Challenge to in-sourcing policy

Monday 29th July 2019

Care providers say Scottish Labour plans to see councils take services back in-house are a ‘blunt instrument’ which fails to take into account the work of charities.

Scottish Labour leader Richard Leonard has spoken of his wish to see local authorities take privately run out-sourced services back under control and run them themselves.

It mirrors the policy of Labour politicians in England, who say the public sector delivering services should be the “default option”.

But third sector groups providing care for older and disabled people say they’re concerned at the proposals.  

Annie Gunner Logan, of the Coalition of Care and Support Providers in Scotland, says the plans fail to recognise the support provided to more 200,000 people by the charities she represents.

She told healthandcare.scot “I think they’re gunning for the Sercos and the Capitas, but this is a bit of a blunt instrument.

“If they are going to, in effect, legislate to compel authorities to bring services back in-house, then in my view that’s just as bad as compelling outsourcing in the first place because there is no nuance. It’s a dogmatic position that is not based on evidence.

“If your solution to addressing that is to bring everything back in-house then you’re actually sacrificing an awful lot of good stuff on the altar of ideological purity,” she added.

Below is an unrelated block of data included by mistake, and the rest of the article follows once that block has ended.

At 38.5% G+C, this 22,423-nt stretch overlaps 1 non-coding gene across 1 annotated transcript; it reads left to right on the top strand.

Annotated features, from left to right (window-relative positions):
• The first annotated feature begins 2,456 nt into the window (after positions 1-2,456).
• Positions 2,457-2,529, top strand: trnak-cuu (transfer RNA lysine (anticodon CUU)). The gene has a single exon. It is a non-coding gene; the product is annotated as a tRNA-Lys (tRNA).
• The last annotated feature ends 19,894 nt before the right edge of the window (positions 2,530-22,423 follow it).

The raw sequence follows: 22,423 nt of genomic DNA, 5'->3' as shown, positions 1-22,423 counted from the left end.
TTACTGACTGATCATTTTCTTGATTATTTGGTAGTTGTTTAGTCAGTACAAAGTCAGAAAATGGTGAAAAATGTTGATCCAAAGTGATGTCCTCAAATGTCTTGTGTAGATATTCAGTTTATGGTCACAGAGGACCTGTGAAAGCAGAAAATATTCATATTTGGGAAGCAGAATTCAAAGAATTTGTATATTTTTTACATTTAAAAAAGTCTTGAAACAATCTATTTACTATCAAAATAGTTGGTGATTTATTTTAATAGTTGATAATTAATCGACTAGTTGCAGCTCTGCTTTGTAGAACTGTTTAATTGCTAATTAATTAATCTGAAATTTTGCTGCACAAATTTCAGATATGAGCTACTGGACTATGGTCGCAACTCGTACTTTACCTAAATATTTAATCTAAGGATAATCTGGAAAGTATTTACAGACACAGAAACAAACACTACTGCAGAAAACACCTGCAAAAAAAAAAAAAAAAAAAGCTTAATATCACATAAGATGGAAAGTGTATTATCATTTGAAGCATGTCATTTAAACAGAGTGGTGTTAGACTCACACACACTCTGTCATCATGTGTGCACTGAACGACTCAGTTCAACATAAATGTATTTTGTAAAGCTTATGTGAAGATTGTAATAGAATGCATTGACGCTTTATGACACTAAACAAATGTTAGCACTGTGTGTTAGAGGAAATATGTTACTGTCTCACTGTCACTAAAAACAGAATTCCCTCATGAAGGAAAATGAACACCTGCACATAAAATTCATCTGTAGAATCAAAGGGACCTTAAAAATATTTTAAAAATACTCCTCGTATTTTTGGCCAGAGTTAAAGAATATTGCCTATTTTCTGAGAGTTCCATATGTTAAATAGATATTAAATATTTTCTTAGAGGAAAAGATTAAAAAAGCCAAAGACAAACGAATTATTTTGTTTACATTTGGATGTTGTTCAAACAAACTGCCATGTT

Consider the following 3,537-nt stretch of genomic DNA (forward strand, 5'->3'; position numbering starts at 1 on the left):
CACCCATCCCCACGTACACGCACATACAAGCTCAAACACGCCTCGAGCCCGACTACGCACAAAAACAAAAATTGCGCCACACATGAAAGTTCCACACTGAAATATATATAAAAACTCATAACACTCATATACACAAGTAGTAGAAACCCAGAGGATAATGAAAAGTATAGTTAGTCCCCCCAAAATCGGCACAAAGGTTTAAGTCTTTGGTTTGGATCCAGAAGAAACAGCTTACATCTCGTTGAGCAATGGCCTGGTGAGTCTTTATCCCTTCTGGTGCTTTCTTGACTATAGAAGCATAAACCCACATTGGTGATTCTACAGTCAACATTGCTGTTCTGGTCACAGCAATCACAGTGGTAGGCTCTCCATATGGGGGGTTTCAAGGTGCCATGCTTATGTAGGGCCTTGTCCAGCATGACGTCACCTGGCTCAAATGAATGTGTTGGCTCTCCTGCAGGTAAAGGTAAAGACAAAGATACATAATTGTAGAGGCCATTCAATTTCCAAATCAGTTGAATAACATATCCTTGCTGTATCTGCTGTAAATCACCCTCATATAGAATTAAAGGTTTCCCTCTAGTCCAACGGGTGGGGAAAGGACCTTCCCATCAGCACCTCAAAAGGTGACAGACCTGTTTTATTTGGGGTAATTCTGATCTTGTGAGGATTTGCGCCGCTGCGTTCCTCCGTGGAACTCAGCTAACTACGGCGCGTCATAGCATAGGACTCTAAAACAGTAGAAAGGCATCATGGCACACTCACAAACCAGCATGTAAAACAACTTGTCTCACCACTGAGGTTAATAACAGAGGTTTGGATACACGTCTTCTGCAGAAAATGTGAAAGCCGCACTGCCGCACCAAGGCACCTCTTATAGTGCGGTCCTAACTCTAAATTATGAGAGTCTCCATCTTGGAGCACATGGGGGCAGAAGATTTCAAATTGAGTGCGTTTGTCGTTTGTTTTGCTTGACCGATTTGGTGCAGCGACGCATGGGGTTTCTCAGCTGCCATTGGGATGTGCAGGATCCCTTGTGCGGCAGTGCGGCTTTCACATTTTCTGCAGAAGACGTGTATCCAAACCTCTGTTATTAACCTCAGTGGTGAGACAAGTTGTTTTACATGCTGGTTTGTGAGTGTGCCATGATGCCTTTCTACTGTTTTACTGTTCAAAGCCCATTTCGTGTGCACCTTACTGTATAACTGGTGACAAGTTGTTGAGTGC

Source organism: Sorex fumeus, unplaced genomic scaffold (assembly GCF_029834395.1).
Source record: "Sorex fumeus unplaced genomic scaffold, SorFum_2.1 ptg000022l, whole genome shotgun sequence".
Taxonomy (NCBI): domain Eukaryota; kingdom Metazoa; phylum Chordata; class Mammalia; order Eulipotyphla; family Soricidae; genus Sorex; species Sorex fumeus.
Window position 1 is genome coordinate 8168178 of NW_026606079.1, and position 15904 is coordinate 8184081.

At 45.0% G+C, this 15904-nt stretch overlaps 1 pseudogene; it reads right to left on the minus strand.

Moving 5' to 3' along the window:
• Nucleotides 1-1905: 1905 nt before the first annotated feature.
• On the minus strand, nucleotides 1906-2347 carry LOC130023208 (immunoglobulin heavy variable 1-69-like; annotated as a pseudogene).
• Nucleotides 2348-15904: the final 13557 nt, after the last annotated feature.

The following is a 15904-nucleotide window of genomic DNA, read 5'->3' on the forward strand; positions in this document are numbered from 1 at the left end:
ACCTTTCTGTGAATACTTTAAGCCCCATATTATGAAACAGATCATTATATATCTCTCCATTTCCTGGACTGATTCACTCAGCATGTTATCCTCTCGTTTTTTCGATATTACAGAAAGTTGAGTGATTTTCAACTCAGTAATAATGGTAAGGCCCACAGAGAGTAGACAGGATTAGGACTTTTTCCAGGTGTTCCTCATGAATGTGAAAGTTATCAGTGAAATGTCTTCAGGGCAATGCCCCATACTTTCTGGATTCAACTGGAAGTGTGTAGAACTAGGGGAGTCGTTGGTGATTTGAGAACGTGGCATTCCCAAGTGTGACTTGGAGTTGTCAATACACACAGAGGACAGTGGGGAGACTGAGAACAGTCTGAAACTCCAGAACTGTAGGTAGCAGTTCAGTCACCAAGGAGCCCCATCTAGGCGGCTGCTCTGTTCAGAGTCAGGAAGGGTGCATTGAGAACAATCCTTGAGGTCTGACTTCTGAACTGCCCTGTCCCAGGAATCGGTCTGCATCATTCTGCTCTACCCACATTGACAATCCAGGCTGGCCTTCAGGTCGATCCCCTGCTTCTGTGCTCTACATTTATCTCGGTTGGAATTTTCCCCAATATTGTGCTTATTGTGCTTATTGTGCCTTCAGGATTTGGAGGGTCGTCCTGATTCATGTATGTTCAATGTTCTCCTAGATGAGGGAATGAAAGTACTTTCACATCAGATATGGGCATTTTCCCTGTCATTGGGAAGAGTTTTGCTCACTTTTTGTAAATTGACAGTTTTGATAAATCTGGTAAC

In a speech in March this year, Scottish Labour leader Richard Leonard spoke of his hope that ‘we can end the economics of privatisation and outsourcing and bring modern public services into public ownership.’

Labour announced a major policy in July that a future Jeremy Corbyn-led government would legislate so that the default would be for the public services to deliver their own services.

In response to this, the Labour leader of North Ayrshire Council Joe Cullinane tweeted that ‘we are already committed to insourcing – over 70% of our care contracts are currently in house, for example.’

Ms Gunner Logan wants Labour to clarify its plans urgently.

She has raised concerns the party’s agenda could clash with self-directed support, a reform that aims to give people more power over how their care is organised.

“For some time now in care and support we have all been subscribing to this agenda whereby it’s the people who use the services and their families who get to be in the driving seat and they get to exercise choice and control,” Ms Gunner Logan said.

“So, the idea that a political party is going to decide once and for all time, a priori, that their needs will best be served by doing it this way just seems to be totally undermining everything we’ve been working for last 10 years.”

And Ms Gunner Logan adds third sector delivered care regularly receives the highest proportion of top ratings from Scotland’s care watchdog.

“I cannot see a good argument for bringing back successful high quality, value-for-money voluntary sector services which people want and have chosen. What on earth rationale would you have for bringing that back in-house?”

Scottish Labour has yet to respond to a request from healthandcare.scot for comment.

North Ayrshire Council says, where services have been brought in-house, it has been for the sake of users and staff.

A spokesperson told us:

“A number of care contracts have been insourced as a result of the market failure of some external providers. The insourcing of these contracts has secured the continuity of care that users require as well as improving the terms and conditions of the workforce.”

 

PICTURE: Annie Gunner Logan, director of the Coalition of Care and Support Providers in Scotland